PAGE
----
Last week, the Department of Labor ("DOL") published final regulations (the "Final Rules") addressing who is a fiduciary of an employee benefit plan or IRA by virtue of rendering investment advice to the plan, its participants, and/or the IRA owner. The potential impact of the Final Rules on investment advisers and IRA owners has already received widespread media attention. In this client alert, we discuss select aspects of the Final Rules from the perspective of employers who sponsor retirement plans, as well as offer suggestions on what to do now.

  1. Which Employers and Which Retirement Plans are Covered by the Final Rules?

As a legal matter, the Final Rules apply to the provision of investment advice to retirement plans which are subject to Title I of the Employee Retirement Income Security Act of 1974, as amended ("ERISA") and/or to section 4975 of the Internal Revenue Code (the "Code") (collectively "Covered Plans"). In practical terms, this means that both the status of the employer and the type of plan are relevant when determining the application of the Final Rules.

  • Private, for-profit employers. The Final Rules apply to defined benefit and defined contribution plans qualified under Code section 401(a), such as 401(k) plans. They do not apply to nonqualified deferred compensation plans under Code sections 409A and/or 457A or to unfunded plans maintained for a select group of management or highly compensated employees ("top hat" plans).
  • Private, tax-exempt employers other than churches. The Final Rules apply to qualified plans as described above. They also apply to 403(b) plans unless the 403(b) plan satisfies the DOL safe harbor for exemption from Title I of ERISA. The Final Rules do not apply to nonqualified plans or to top hat plans, including plans under Code sections 457(b) and 457(f).
  • Churches. The Final Rules do not apply to plans maintained by churches, regardless of plan type, unless the church has made an affirmative election that the plan is to be covered by ERISA.
  • Governmental Entities. In general, the Final Rules do not apply to plans maintained by governmental entities, regardless of plan type.
  1. Do the Final Rules Distinguish Between Types of Covered Plans?

Broadly speaking, the Final Rules apply to the provision of investment advice to Covered Plans regardless of plan type. This is a key difference from the proposed regulations in the case of the Best Interest Contract Exemption which permits advisers and financial institutions to make investment recommendations and receive otherwise prohibited compensation in exchange for their adherence to enforceable standards of fiduciary conduct and fair dealing. The Final Rules expand the exemption to cover sponsors of small and micro participant-directed 401(k) and 403(b) plans. This is intended to protect access to investment advice for plan sponsors who manage assets of less than $50 million.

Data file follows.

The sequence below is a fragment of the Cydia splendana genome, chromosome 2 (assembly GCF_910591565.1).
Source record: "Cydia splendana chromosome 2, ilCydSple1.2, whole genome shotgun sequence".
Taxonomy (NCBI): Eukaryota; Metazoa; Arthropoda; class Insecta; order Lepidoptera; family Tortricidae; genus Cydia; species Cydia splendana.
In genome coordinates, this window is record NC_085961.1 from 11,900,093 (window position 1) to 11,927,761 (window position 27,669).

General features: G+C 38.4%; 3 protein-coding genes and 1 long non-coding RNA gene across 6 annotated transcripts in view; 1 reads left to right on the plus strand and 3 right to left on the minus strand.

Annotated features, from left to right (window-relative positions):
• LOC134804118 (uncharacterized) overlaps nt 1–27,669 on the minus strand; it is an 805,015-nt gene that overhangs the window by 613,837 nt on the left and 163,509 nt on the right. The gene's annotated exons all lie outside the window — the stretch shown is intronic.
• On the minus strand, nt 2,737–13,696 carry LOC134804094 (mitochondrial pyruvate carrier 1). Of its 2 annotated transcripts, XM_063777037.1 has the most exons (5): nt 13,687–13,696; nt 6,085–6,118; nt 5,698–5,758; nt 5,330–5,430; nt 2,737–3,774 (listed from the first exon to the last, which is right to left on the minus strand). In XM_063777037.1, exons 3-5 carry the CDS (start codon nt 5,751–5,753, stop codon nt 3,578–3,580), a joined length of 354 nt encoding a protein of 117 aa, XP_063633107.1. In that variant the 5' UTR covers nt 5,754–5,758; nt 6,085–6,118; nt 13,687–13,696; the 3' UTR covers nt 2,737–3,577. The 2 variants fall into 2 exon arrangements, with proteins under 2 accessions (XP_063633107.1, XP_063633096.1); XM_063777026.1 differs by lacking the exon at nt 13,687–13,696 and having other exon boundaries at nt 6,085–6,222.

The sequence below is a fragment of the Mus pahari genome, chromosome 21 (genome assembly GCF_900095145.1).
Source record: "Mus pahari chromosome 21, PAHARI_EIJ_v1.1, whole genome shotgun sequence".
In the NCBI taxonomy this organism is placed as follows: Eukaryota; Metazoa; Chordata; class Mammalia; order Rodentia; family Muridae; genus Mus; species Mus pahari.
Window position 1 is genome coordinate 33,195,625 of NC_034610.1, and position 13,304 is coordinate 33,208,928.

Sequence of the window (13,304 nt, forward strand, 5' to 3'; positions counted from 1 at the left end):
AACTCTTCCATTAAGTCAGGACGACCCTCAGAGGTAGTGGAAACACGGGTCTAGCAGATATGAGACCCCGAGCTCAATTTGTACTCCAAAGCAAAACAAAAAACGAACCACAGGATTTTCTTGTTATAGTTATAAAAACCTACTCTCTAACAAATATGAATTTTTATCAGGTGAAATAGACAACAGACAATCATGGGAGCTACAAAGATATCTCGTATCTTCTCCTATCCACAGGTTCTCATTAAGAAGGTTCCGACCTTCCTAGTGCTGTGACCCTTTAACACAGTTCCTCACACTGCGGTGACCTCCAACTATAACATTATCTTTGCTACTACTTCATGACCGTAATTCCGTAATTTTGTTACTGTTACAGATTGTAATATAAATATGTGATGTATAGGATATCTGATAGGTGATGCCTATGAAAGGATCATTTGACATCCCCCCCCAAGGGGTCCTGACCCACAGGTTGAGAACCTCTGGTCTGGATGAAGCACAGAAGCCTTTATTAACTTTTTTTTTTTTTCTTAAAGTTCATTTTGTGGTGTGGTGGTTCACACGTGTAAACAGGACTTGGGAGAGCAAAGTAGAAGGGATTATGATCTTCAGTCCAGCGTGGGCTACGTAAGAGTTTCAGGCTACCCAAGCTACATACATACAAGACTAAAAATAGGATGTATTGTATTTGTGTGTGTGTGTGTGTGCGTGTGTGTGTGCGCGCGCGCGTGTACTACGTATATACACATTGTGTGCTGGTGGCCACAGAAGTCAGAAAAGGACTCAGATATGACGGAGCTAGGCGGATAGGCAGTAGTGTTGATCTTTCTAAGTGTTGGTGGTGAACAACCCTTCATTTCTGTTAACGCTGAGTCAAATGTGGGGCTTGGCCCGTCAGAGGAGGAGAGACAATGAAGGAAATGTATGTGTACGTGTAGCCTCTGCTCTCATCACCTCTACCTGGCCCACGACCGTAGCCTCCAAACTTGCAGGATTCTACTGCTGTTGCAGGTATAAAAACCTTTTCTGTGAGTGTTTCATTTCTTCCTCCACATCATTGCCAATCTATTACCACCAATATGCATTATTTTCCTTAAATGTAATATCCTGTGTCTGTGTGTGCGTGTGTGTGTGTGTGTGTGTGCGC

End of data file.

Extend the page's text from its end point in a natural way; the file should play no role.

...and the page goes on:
For transactions between advisers and plan sponsors that manage assets of at least $50 million, the Final Rules contain a carve-out subject to specific information and other requirements. The stated assumption is that the parties involved have a high degree of financial sophistication and often engage in arm's length transactions in which neither party has an expectation of reliance on the counterparty's recommendations. The carve-out does not preclude advisers from representing or acknowledging contractually that they are acting as a fiduciary within the meaning of ERISA or the Code.

  1. What Can Employers Do Now?

The general applicability date of the Final Rules is April 10, 2017, with a transition period through January 1, 2018 for certain provisions. While many of the compliance requirements will fall on advisers, employers that sponsor Covered Plans can take following steps now:

  • Determine which retirement plans are Covered Plans (including plans that have been frozen but not terminated).
  • Inventory and ascertain the fiduciary status of existing advisory relationships.
  • Prepare to respond to employee inquiries regarding the impact of the Final Rules on their retirement plan investments.

This client alert has discussed select aspects of the application of the Final Rules to employers and employer-sponsored retirement plans.